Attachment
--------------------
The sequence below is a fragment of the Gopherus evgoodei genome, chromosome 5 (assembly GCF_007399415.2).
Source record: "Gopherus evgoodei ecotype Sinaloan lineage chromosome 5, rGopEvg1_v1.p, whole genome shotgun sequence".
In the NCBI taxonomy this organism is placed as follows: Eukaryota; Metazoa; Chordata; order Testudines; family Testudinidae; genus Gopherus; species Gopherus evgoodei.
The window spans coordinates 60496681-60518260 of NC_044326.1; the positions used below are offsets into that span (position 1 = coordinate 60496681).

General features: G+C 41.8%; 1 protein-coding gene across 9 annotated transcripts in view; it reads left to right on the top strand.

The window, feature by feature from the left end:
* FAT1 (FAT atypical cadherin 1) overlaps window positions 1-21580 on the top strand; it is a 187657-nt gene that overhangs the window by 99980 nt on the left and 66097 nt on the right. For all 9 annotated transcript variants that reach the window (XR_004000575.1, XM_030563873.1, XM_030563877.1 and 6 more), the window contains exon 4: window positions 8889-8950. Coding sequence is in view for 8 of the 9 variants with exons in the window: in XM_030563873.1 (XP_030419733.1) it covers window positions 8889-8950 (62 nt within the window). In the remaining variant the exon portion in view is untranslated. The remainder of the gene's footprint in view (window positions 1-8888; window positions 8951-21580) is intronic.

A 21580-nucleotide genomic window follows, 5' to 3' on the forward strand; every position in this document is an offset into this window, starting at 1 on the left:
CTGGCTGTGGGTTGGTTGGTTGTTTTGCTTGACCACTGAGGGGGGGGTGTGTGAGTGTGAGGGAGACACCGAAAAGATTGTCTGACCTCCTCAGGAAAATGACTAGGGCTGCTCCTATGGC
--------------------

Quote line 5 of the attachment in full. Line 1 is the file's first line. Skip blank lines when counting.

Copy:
General features: G+C 41.8%; 1 protein-coding gene across 9 annotated transcripts in view; it reads left to right on the top strand.